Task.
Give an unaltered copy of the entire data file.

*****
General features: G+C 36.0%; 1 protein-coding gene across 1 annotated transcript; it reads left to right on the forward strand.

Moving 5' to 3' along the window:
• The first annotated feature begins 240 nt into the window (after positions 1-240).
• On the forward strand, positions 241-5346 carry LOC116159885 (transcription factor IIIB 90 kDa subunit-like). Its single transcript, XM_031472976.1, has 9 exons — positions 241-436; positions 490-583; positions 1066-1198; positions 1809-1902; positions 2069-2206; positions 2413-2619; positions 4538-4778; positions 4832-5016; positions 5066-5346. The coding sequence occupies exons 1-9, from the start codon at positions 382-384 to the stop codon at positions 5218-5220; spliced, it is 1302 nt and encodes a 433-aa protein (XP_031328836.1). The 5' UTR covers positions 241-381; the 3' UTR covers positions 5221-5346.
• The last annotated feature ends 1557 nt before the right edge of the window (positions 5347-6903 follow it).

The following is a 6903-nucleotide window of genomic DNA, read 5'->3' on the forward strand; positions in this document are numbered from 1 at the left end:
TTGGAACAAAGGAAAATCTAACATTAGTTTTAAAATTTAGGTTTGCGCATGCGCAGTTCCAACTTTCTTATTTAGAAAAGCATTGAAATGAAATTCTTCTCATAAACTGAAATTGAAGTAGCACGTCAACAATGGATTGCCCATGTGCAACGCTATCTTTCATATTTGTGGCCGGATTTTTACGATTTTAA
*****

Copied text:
General features: G+C 36.0%; 1 protein-coding gene across 1 annotated transcript; it reads left to right on the forward strand.

Moving 5' to 3' along the window:
• The first annotated feature begins 240 nt into the window (after positions 1-240).
• On the forward strand, positions 241-5346 carry LOC116159885 (transcription factor IIIB 90 kDa subunit-like). Its single transcript, XM_031472976.1, has 9 exons — positions 241-436; positions 490-583; positions 1066-1198; positions 1809-1902; positions 2069-2206; positions 2413-2619; positions 4538-4778; positions 4832-5016; positions 5066-5346. The coding sequence occupies exons 1-9, from the start codon at positions 382-384 to the stop codon at positions 5218-5220; spliced, it is 1302 nt and encodes a 433-aa protein (XP_031328836.1). The 5' UTR covers positions 241-381; the 3' UTR covers positions 5221-5346.
• The last annotated feature ends 1557 nt before the right edge of the window (positions 5347-6903 follow it).

The following is a 6903-nucleotide window of genomic DNA, read 5'->3' on the forward strand; positions in this document are numbered from 1 at the left end:
TTGGAACAAAGGAAAATCTAACATTAGTTTTAAAATTTAGGTTTGCGCATGCGCAGTTCCAACTTTCTTATTTAGAAAAGCATTGAAATGAAATTCTTCTCATAAACTGAAATTGAAGTAGCACGTCAACAATGGATTGCCCATGTGCAACGCTATCTTTCATATTTGTGGCCGGATTTTTACGATTTTAA